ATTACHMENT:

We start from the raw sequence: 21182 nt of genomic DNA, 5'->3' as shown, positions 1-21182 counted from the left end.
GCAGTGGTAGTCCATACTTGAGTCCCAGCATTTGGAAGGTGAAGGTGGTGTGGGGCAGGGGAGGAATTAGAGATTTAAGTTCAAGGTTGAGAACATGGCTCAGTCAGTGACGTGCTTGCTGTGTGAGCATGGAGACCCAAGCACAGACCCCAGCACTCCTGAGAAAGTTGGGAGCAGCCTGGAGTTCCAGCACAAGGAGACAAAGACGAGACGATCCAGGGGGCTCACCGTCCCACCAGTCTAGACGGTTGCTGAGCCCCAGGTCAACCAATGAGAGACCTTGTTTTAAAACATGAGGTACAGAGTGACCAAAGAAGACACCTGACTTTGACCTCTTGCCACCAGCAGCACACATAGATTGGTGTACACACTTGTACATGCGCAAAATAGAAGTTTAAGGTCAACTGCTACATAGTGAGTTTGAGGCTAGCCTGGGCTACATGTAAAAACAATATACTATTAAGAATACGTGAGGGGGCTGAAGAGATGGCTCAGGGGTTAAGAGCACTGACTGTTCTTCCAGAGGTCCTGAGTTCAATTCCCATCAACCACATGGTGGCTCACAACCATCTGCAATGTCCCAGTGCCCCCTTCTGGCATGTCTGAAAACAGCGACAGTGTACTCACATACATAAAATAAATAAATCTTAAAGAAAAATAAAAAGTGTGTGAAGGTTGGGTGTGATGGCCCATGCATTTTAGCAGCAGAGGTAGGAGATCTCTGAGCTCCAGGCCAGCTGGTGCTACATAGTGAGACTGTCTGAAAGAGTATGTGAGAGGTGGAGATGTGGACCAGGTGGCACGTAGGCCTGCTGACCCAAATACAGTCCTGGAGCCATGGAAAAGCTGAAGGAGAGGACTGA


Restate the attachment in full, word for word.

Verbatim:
We start from the raw sequence: 21182 nt of genomic DNA, 5'->3' as shown, positions 1-21182 counted from the left end.
GCAGTGGTAGTCCATACTTGAGTCCCAGCATTTGGAAGGTGAAGGTGGTGTGGGGCAGGGGAGGAATTAGAGATTTAAGTTCAAGGTTGAGAACATGGCTCAGTCAGTGACGTGCTTGCTGTGTGAGCATGGAGACCCAAGCACAGACCCCAGCACTCCTGAGAAAGTTGGGAGCAGCCTGGAGTTCCAGCACAAGGAGACAAAGACGAGACGATCCAGGGGGCTCACCGTCCCACCAGTCTAGACGGTTGCTGAGCCCCAGGTCAACCAATGAGAGACCTTGTTTTAAAACATGAGGTACAGAGTGACCAAAGAAGACACCTGACTTTGACCTCTTGCCACCAGCAGCACACATAGATTGGTGTACACACTTGTACATGCGCAAAATAGAAGTTTAAGGTCAACTGCTACATAGTGAGTTTGAGGCTAGCCTGGGCTACATGTAAAAACAATATACTATTAAGAATACGTGAGGGGGCTGAAGAGATGGCTCAGGGGTTAAGAGCACTGACTGTTCTTCCAGAGGTCCTGAGTTCAATTCCCATCAACCACATGGTGGCTCACAACCATCTGCAATGTCCCAGTGCCCCCTTCTGGCATGTCTGAAAACAGCGACAGTGTACTCACATACATAAAATAAATAAATCTTAAAGAAAAATAAAAAGTGTGTGAAGGTTGGGTGTGATGGCCCATGCATTTTAGCAGCAGAGGTAGGAGATCTCTGAGCTCCAGGCCAGCTGGTGCTACATAGTGAGACTGTCTGAAAGAGTATGTGAGAGGTGGAGATGTGGACCAGGTGGCACGTAGGCCTGCTGACCCAAATACAGTCCTGGAGCCATGGAAAAGCTGAAGGAGAGGACTGA